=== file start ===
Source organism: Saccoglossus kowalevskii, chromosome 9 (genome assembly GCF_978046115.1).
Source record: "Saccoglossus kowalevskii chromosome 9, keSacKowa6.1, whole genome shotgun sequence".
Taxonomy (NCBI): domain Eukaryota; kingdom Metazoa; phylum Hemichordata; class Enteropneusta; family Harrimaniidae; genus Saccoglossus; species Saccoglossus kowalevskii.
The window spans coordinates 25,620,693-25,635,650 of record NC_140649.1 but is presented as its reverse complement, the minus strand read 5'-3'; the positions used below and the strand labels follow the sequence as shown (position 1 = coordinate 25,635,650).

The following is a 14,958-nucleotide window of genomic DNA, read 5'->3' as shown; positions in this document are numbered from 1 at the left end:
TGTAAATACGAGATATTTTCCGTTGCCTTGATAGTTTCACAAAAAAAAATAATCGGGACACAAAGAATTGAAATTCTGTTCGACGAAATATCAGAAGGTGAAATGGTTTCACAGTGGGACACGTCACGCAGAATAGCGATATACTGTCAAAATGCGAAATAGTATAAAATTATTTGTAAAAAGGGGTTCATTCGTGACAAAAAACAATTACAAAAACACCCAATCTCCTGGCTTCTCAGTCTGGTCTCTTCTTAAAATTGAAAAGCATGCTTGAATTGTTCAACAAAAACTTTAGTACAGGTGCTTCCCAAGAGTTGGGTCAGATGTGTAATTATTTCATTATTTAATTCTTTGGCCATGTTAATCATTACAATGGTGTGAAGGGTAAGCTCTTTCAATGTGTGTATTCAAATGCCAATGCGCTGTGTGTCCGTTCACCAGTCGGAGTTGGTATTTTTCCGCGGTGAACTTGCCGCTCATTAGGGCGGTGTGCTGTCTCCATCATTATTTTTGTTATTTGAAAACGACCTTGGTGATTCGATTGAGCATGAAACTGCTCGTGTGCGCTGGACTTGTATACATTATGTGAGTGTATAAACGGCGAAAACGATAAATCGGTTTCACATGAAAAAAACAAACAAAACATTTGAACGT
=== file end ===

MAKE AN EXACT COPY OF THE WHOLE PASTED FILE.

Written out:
Source organism: Saccoglossus kowalevskii, chromosome 9 (genome assembly GCF_978046115.1).
Source record: "Saccoglossus kowalevskii chromosome 9, keSacKowa6.1, whole genome shotgun sequence".
Taxonomy (NCBI): domain Eukaryota; kingdom Metazoa; phylum Hemichordata; class Enteropneusta; family Harrimaniidae; genus Saccoglossus; species Saccoglossus kowalevskii.
The window spans coordinates 25,620,693-25,635,650 of record NC_140649.1 but is presented as its reverse complement, the minus strand read 5'-3'; the positions used below and the strand labels follow the sequence as shown (position 1 = coordinate 25,635,650).

The following is a 14,958-nucleotide window of genomic DNA, read 5'->3' as shown; positions in this document are numbered from 1 at the left end:
TGTAAATACGAGATATTTTCCGTTGCCTTGATAGTTTCACAAAAAAAAATAATCGGGACACAAAGAATTGAAATTCTGTTCGACGAAATATCAGAAGGTGAAATGGTTTCACAGTGGGACACGTCACGCAGAATAGCGATATACTGTCAAAATGCGAAATAGTATAAAATTATTTGTAAAAAGGGGTTCATTCGTGACAAAAAACAATTACAAAAACACCCAATCTCCTGGCTTCTCAGTCTGGTCTCTTCTTAAAATTGAAAAGCATGCTTGAATTGTTCAACAAAAACTTTAGTACAGGTGCTTCCCAAGAGTTGGGTCAGATGTGTAATTATTTCATTATTTAATTCTTTGGCCATGTTAATCATTACAATGGTGTGAAGGGTAAGCTCTTTCAATGTGTGTATTCAAATGCCAATGCGCTGTGTGTCCGTTCACCAGTCGGAGTTGGTATTTTTCCGCGGTGAACTTGCCGCTCATTAGGGCGGTGTGCTGTCTCCATCATTATTTTTGTTATTTGAAAACGACCTTGGTGATTCGATTGAGCATGAAACTGCTCGTGTGCGCTGGACTTGTATACATTATGTGAGTGTATAAACGGCGAAAACGATAAATCGGTTTCACATGAAAAAAACAAACAAAACATTTGAACGT